One of the legacies of outgoing MPS Superintendent Gregory Thornton will be the re-centralization of many items previously included in individual school budgets (aka “board budgets”).
Over the past few years, the district has removed some items from school budgets and gone back to funding them centrally. Things like long-term disability and maternity leaves are no longer paid for out of individual school budgets, for example.
A year ago, the district removed the required principal and school secretary from school-level budgets and added a .2 (one day a week) bookkeeper. And funding for special education teachers was also centralized.
This budget season (FY15), Title I (high poverty) and Title I Targeted Assistance (some poverty) schools are getting two new centralized positions (for the upcoming school year). One is a 30-hour paraprofessional to boost parent engagement at every MPS school.
Another is a School Support Teacher, who will work to coordinate assessments (tests, that is), plan assessment-related professional development for school staff and do mentoring work with teachers in the classroom. This position, I hear, will more resemble that of an implementer than that of a curriculum generalist, which was an administrative position.
Two more adults in each building will be very good news indeed.
While specific schools have found that some re-centralized lines have been a boon, the effects may be mixed in other buildings.
For example, if a school had a building engineer go out on long-term disability before the re-centralization, the budget there took a hit because the school had to pay for two engineers (the one who was out and the replacement). That no longer happens, which is a plus.
But as items become funded centrally, the per-pupil funding to the schools drops (it is currently at about $3,900) and, if your school isn’t facing a long-term leave, the deal might sound less attractive.
As my colleague Jay Bullock notes, school safety has been centralized for two years now, giving administration greater flexibility to move personnel to hotspots but undercutting relationships safety aides build with students in a school – a plus and a minus.
With re-centralization, special education teachers are assigned based on the number of students with IEPs in a school. In some cases that led to a school gaining a teacher. But, there might be examples of the reverse happening, too.
Schools are now getting more funding (.4, meaning two more days) for art, music and phy ed. – including a new $10 per pupil allotment for supplies – though the mandated .2 – one day a week – librarians might still be a bit meager at many schools. While some schools make up for this by staffing the library with parent volunteers or paraprofessionals, others don’t have the luxury of either.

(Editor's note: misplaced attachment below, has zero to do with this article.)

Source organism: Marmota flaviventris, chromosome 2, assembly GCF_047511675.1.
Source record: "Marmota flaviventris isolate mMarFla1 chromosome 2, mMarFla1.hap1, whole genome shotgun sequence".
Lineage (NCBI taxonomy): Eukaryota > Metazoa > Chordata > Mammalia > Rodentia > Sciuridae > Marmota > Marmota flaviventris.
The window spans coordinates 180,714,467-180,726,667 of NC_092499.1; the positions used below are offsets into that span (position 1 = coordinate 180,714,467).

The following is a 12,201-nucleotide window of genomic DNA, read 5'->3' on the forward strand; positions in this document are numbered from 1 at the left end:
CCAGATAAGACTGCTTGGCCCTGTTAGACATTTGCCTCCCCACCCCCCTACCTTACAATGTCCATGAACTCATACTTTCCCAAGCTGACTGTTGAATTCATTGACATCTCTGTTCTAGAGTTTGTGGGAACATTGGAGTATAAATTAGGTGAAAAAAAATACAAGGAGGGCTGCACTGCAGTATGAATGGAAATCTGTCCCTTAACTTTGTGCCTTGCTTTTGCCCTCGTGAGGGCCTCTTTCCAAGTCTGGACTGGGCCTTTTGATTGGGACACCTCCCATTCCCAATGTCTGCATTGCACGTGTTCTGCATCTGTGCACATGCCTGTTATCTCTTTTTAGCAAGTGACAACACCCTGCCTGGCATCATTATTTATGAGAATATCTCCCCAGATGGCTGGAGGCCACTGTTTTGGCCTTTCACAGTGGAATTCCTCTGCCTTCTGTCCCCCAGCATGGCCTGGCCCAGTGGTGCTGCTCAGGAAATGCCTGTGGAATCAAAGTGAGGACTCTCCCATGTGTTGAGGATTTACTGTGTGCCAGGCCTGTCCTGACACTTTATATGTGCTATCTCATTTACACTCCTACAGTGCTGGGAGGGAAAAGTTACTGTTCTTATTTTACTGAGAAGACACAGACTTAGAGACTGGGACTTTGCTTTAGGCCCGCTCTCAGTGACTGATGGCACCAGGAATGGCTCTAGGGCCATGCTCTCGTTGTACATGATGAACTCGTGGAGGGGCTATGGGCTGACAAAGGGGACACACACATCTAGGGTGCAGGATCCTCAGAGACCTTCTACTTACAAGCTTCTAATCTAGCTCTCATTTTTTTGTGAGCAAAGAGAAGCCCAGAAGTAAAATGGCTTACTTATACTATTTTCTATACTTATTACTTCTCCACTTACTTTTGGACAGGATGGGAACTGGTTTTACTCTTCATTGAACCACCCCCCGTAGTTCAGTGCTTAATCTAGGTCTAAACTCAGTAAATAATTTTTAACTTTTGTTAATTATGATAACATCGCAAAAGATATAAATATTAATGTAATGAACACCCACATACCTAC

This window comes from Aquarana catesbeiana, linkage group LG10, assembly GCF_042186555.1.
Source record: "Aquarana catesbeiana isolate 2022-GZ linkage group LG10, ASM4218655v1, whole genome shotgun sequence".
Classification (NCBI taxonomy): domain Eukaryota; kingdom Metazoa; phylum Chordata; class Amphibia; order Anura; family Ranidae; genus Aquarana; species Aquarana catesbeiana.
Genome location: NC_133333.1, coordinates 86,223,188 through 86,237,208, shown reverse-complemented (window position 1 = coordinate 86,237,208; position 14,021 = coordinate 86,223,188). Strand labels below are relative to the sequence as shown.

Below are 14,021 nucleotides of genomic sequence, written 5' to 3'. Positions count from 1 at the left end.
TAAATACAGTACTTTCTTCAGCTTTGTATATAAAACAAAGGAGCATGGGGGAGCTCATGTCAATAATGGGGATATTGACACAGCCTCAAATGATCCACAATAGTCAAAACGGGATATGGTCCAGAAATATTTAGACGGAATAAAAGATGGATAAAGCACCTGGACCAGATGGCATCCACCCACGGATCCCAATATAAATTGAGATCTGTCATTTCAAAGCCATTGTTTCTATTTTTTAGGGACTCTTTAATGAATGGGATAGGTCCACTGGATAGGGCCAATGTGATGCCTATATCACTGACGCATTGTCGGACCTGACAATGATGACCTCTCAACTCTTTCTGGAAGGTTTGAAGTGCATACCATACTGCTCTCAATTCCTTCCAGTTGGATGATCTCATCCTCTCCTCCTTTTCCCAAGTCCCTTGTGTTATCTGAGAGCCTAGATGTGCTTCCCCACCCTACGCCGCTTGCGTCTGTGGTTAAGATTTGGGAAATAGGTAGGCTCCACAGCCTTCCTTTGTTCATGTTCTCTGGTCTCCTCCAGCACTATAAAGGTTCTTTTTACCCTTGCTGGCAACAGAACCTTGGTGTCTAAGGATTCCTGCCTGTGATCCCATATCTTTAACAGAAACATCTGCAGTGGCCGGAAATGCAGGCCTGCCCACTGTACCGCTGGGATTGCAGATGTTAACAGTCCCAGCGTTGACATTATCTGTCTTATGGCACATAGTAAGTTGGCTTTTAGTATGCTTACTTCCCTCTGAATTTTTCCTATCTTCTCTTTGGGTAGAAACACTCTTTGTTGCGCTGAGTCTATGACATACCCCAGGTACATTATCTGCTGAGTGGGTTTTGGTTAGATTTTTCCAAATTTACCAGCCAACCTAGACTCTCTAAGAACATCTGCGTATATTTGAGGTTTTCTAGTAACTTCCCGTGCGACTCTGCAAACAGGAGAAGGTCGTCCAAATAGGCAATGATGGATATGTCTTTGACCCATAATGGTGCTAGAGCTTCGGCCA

Some of that money likely comes courtesy of lower personnel costs after a slew of retirements over the past couple years. Also, word on the street is that some schools are running a deficit this year, which could have repercussions in the future.
What hasn’t changed is that school-level budgets are a complicated dance for principals. There, still, just isn’t enough money to fund everything.
At one school I talked to there’s a debate going on. With large class sizes, teachers depend on paraprofessional aides in the classroom. Does the school hire two more this coming year and slash the strings and band lessons that dozens and dozens of kids currently enjoy, or does it keep those music programs and deprive classroom teachers of much needed extra help?
Questions like these are not easily answered and the “right” answer depends on who you ask.
In related news, according to the district’s budget preparation guidelines, MPS is transitioning away from funding the High Scope early childhood education curriculum.
“There will no longer be dedicated High Scope funding, centralized support or High Scope specific professional development,” the guidelines state. “High Scope-funded staff and other expenses have been removed from Board budgets. To ease this transition, support equivalent to 75 percent of each school’s FY14 High Scope allocation has been included in its Board budget.”
Teachers, parents, principals, I’m eager to hear how your budgets look for the coming year. Drop me an email and let me know.